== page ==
The Telegraph
Saturday , August 23 , 2014
CIMA Gallary

SC blow to Ilyasi

New Delhi, Aug. 22: The Supreme Court today paved the way for framing of murder charges against former TV serial producer Suhaib Ilyasi for the death of his wife Anju in 2000.

A bench of Justices T.S. Thakur and R. Banumathi dismissed Suhaib’s appeal challenging a recent Delhi High Court order directing the trial court to frame murder charges.

“We find no compelling reasons to interfere with the order passed by the high court,” the apex court said, rejecting the submissions of senior counsel Sushil Kumar that Anju had committed suicide by self-inflicted stab wounds.

“You (Suhaib) were living with her (Anju) and the children in the same house. What compelled her to inflict self injuries?” Justice Thakur asked Kumar.

The bench also refused to consider the plea that Suhaib be exempted from appearing before the trial court for framing of charges. It said no such liberty could be given.

The apex court, however, said the trial court shall conduct the trial uninfluenced by any adverse observations made against Suhaib.

Prior to the high court order, Suhaib was facing charges under Section 304B (dowry death) for which the minimum punishment is seven years in jail and the maximum life.

If convicted for murder, Suhaib will face a minimum punishment of a life term. The maximum could be death.

Earlier, Justice Indermeet Kaur of Delhi High Court had ruled: “The prima facie material collected by the prosecution justifies the framing of additional charges under Section 302 (murder) of IPC.

“The revision petition is disposed of with a direction to the trial court to frame additional charges under Section 302 of IPC,”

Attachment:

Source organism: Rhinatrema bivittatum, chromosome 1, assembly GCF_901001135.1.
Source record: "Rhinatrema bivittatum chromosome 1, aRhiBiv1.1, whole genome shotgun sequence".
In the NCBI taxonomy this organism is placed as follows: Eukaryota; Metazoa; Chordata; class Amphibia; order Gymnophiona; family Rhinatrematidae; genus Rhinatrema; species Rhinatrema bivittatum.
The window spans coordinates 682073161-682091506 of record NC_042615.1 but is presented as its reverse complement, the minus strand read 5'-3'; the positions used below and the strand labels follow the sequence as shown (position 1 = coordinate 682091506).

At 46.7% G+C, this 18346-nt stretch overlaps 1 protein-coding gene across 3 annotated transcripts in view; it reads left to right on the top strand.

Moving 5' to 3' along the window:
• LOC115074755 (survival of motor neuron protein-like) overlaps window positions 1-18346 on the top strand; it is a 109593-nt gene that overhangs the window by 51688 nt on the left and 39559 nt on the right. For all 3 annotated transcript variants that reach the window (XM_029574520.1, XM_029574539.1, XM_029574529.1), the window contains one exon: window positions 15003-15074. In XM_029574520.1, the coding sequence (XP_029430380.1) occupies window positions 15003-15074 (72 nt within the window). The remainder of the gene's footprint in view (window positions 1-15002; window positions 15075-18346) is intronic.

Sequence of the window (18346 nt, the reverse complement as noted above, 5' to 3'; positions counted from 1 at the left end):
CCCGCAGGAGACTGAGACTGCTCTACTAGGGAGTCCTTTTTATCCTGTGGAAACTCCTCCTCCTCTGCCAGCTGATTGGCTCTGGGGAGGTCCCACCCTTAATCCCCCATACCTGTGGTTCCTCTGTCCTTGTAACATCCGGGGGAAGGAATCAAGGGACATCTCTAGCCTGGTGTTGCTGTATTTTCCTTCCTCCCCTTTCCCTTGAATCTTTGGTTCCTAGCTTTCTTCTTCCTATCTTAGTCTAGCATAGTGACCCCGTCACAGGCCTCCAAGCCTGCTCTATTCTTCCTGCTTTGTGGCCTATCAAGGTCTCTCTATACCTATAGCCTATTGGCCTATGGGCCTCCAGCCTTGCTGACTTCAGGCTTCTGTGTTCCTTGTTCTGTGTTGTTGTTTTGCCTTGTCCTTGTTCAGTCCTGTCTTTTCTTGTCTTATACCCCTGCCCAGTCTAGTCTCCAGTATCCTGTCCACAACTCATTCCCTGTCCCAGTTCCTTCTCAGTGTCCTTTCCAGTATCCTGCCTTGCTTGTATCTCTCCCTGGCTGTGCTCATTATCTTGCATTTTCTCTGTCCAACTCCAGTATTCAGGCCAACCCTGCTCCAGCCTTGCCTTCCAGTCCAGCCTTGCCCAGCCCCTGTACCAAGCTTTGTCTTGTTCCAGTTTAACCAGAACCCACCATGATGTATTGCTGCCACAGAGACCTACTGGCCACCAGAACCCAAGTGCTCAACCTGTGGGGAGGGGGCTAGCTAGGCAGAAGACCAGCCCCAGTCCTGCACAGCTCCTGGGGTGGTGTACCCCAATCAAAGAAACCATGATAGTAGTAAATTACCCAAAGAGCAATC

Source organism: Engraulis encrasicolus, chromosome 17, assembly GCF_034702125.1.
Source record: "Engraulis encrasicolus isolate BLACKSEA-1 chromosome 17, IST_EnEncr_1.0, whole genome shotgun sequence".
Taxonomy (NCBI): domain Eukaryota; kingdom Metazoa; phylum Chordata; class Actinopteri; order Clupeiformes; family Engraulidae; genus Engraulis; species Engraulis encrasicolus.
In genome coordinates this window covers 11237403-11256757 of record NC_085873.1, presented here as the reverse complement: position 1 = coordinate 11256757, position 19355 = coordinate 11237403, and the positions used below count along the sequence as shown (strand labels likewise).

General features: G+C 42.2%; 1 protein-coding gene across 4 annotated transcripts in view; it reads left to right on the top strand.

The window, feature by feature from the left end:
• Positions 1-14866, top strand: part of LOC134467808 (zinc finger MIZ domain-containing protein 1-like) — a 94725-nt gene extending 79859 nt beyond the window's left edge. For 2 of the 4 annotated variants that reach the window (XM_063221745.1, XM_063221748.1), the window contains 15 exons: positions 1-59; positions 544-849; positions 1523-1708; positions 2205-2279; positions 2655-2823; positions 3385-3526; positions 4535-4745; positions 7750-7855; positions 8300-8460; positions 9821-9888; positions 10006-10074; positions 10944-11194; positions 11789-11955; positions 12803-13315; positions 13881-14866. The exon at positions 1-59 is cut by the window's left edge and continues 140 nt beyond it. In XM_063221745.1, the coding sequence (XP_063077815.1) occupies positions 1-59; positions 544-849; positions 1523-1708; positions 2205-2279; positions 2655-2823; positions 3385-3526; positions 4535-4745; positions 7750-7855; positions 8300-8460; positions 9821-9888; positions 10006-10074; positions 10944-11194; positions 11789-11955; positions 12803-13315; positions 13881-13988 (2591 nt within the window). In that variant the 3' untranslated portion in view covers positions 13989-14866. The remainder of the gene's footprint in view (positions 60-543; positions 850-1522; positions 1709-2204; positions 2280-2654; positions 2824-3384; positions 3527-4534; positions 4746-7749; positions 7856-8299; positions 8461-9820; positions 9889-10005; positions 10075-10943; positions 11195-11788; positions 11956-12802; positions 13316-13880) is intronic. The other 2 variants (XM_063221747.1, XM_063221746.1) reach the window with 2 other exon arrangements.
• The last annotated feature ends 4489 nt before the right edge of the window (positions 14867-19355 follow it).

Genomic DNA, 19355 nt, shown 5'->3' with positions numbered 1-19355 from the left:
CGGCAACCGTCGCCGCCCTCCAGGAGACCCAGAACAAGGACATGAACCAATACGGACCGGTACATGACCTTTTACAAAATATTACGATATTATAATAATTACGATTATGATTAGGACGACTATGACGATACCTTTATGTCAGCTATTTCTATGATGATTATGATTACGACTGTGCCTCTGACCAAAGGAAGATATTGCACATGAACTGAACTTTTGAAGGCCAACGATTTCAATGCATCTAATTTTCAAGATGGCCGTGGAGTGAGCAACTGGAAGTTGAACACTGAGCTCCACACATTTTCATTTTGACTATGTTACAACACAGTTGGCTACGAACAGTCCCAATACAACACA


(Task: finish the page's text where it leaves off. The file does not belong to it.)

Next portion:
The high court had passed the order while deciding two cross petitions filed by Suhaib and his mother-in-law, Rukma Singh.

Rukma had sought inclusion of the additional charge of murder against Suhaib for the death of her daughter on January 11, 2000.

But Suhaib, facing trial for 14 years under relatively milder sections including dowry death, had moved the court against a decision of police to form a fresh medical panel to ascertain the nature of his wife’s death.

“The opinion of the newly-constituted medical board would in fact assist the court in coming to a conclusion as to whether death of the victim was suicidal or homicidal,” Justice Kaur had said, while dismissing his plea.

Suhaib had alleged that the setting up of the medical board was illegal as it was being done after filing of chargesheet and framing of charges for dowry death.

Additional public prosecutor Fizani Hussain had argued that setting up the medical board was part of the police’s power under the statute to carry out further investigation even after filing of the chargesheet.

Anju had been rushed to a hospital on January 11, 2000, with stab wounds allegedly received by her at her East Delhi residence. Suhaib, who had shot into the limelight after hosting the TV crime show India’s Most Wanted, was arrested on March 28, 2000. Charges were framed against him after Anju’s sister and mother alleged that he used to torture her for dowry.